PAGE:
I have an old friend from law school who had a term for people who – when asked how things were going – always said things were simply fabulous no matter what the circumstances were in their lives. We had a classmate who – even if she was going through a difficult break-up, or didn’t do as well on an exam as she had hoped – she’d still keep a smile on her face and confidently declare her life was wonderful when asked. My friend called her a “maintainer.” She suggested to me that this person “maintained” that life was blissful because outside appearances were so important, but that the truth of her life was not all rainbows and butterflies.
Or was it. Is there an objective truth – a set of laws – that defines the relationship between our life experiences and our emotional state? If we lose 10 pounds, does that mean – per se – that we are happier? If we don’t get the promotion, does that mean, automatically, that we are unhappy? If we dissolve our marriage, does that mean unhappy? If our child gets into the gifted program, does that mean happy? And if we are met with tragedy, are we allowed to feel happy despite the tragic circumstances?
Things that to one person might be “tragic” events or circumstances might be life-affirming blessings to another person. This became very clear to me when I received a melanoma diagnosis last summer. While at first I experienced sensations of deep and uncomfortable fear, within a short time I found myself deeply grateful. I found myself on the receiving end of a very profound wake-up call – a clear message that my body is sacred and is meant to be nourished and appreciated, as well as a reaffirmation that my choice to take the plunge into the deep waters of starting my own business, hanging out my shingle, and sharing my experiences and musings with the world was exactly what I was meant to be doing. My husband and I found ourselves feeling even closer, and my commitment to being present in the moment with my son grew even stronger.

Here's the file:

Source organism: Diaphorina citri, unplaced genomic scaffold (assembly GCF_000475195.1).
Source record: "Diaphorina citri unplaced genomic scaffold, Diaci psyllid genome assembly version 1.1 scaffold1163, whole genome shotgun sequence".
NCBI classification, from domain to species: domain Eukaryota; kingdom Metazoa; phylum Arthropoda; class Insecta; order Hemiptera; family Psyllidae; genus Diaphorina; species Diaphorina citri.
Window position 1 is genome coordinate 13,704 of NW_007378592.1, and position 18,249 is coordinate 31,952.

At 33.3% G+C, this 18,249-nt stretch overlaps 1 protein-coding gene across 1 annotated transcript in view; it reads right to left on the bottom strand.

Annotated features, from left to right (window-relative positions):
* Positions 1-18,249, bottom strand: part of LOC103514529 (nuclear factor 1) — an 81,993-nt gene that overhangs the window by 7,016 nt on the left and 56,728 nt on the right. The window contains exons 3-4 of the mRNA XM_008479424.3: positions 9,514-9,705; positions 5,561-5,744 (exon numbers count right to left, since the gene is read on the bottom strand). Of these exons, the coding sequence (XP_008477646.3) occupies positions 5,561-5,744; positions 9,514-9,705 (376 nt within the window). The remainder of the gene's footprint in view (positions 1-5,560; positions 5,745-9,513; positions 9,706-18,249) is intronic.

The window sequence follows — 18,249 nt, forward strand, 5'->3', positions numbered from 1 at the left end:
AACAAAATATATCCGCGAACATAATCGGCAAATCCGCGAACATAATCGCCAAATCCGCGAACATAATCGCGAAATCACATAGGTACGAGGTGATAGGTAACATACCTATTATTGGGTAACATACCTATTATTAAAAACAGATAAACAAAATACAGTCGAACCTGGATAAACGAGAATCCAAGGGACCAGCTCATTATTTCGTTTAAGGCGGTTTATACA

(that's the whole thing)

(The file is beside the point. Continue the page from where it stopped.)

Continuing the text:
If you haven’t heard me say it (or anyone else say it), listen closely: Happiness is a choice. We can either be the victim of our circumstances, or we can choose to create our own experiences, to choose the lens through which we see the events and relationships in our lives. We can consciously choose to shift our perception so that we open our eyes to the gifts in our lives.
My old law school friend was right, just being a “maintainer” isn’t enough to actually be a happy person. But, it’s a start. In fact, it may even be a prerequisite. Real happiness starts with a true DESIRE to FEEL happy. A conscious decision to embrace joy, freedom, gratitude – or whatever those highest value feelings are in your own life that make up the definition of happiness for you. Just saying “it’s all good” isn’t enough, but it is essential. Start now.